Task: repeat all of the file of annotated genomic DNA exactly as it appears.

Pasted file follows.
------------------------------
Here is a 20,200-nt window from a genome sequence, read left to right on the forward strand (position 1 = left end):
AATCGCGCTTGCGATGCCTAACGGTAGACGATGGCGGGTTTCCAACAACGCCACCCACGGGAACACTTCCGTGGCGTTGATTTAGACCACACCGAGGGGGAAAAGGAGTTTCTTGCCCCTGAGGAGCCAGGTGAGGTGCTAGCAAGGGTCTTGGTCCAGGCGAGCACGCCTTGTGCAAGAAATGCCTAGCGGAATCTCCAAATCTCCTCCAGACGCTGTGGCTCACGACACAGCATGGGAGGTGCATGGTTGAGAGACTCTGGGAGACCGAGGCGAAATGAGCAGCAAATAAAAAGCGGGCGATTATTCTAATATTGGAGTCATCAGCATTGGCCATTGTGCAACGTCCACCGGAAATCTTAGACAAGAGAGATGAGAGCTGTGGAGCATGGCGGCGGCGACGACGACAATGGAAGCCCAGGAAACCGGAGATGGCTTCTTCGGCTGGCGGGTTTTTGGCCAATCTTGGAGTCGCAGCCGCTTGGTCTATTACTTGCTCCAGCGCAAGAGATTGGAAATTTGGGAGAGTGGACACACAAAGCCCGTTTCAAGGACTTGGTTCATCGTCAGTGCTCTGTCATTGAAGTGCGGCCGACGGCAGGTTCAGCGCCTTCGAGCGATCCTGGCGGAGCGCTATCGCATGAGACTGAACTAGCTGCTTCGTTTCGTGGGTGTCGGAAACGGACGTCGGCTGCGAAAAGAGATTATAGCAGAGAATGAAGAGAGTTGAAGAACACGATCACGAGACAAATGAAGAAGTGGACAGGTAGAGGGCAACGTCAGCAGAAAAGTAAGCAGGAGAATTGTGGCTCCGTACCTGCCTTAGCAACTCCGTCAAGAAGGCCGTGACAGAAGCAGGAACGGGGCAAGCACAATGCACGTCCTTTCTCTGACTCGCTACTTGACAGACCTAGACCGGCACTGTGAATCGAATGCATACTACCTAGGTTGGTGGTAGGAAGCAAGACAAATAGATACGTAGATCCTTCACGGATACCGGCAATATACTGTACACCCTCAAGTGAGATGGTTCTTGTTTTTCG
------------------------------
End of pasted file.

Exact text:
Here is a 20,200-nt window from a genome sequence, read left to right on the forward strand (position 1 = left end):
AATCGCGCTTGCGATGCCTAACGGTAGACGATGGCGGGTTTCCAACAACGCCACCCACGGGAACACTTCCGTGGCGTTGATTTAGACCACACCGAGGGGGAAAAGGAGTTTCTTGCCCCTGAGGAGCCAGGTGAGGTGCTAGCAAGGGTCTTGGTCCAGGCGAGCACGCCTTGTGCAAGAAATGCCTAGCGGAATCTCCAAATCTCCTCCAGACGCTGTGGCTCACGACACAGCATGGGAGGTGCATGGTTGAGAGACTCTGGGAGACCGAGGCGAAATGAGCAGCAAATAAAAAGCGGGCGATTATTCTAATATTGGAGTCATCAGCATTGGCCATTGTGCAACGTCCACCGGAAATCTTAGACAAGAGAGATGAGAGCTGTGGAGCATGGCGGCGGCGACGACGACAATGGAAGCCCAGGAAACCGGAGATGGCTTCTTCGGCTGGCGGGTTTTTGGCCAATCTTGGAGTCGCAGCCGCTTGGTCTATTACTTGCTCCAGCGCAAGAGATTGGAAATTTGGGAGAGTGGACACACAAAGCCCGTTTCAAGGACTTGGTTCATCGTCAGTGCTCTGTCATTGAAGTGCGGCCGACGGCAGGTTCAGCGCCTTCGAGCGATCCTGGCGGAGCGCTATCGCATGAGACTGAACTAGCTGCTTCGTTTCGTGGGTGTCGGAAACGGACGTCGGCTGCGAAAAGAGATTATAGCAGAGAATGAAGAGAGTTGAAGAACACGATCACGAGACAAATGAAGAAGTGGACAGGTAGAGGGCAACGTCAGCAGAAAAGTAAGCAGGAGAATTGTGGCTCCGTACCTGCCTTAGCAACTCCGTCAAGAAGGCCGTGACAGAAGCAGGAACGGGGCAAGCACAATGCACGTCCTTTCTCTGACTCGCTACTTGACAGACCTAGACCGGCACTGTGAATCGAATGCATACTACCTAGGTTGGTGGTAGGAAGCAAGACAAATAGATACGTAGATCCTTCACGGATACCGGCAATATACTGTACACCCTCAAGTGAGATGGTTCTTGTTTTTCG